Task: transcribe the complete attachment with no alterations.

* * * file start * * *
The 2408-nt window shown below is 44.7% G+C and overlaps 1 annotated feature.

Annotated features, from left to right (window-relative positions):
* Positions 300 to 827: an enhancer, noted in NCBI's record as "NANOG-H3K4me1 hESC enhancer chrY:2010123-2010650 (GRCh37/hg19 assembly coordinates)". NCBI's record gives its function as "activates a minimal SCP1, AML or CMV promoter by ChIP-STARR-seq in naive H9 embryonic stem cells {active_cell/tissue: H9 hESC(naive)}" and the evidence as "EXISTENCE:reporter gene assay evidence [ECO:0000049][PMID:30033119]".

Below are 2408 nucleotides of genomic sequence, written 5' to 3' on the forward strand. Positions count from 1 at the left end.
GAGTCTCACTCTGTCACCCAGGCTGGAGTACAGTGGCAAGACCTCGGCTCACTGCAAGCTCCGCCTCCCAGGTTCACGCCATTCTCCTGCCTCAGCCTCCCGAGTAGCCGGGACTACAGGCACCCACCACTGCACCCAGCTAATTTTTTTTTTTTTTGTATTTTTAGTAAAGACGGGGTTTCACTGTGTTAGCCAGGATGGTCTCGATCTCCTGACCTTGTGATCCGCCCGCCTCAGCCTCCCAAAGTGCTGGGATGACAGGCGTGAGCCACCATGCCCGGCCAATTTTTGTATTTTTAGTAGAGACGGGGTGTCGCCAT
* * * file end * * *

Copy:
The 2408-nt window shown below is 44.7% G+C and overlaps 1 annotated feature.

Annotated features, from left to right (window-relative positions):
* Positions 300 to 827: an enhancer, noted in NCBI's record as "NANOG-H3K4me1 hESC enhancer chrY:2010123-2010650 (GRCh37/hg19 assembly coordinates)". NCBI's record gives its function as "activates a minimal SCP1, AML or CMV promoter by ChIP-STARR-seq in naive H9 embryonic stem cells {active_cell/tissue: H9 hESC(naive)}" and the evidence as "EXISTENCE:reporter gene assay evidence [ECO:0000049][PMID:30033119]".

Below are 2408 nucleotides of genomic sequence, written 5' to 3' on the forward strand. Positions count from 1 at the left end.
GAGTCTCACTCTGTCACCCAGGCTGGAGTACAGTGGCAAGACCTCGGCTCACTGCAAGCTCCGCCTCCCAGGTTCACGCCATTCTCCTGCCTCAGCCTCCCGAGTAGCCGGGACTACAGGCACCCACCACTGCACCCAGCTAATTTTTTTTTTTTTTGTATTTTTAGTAAAGACGGGGTTTCACTGTGTTAGCCAGGATGGTCTCGATCTCCTGACCTTGTGATCCGCCCGCCTCAGCCTCCCAAAGTGCTGGGATGACAGGCGTGAGCCACCATGCCCGGCCAATTTTTGTATTTTTAGTAGAGACGGGGTGTCGCCAT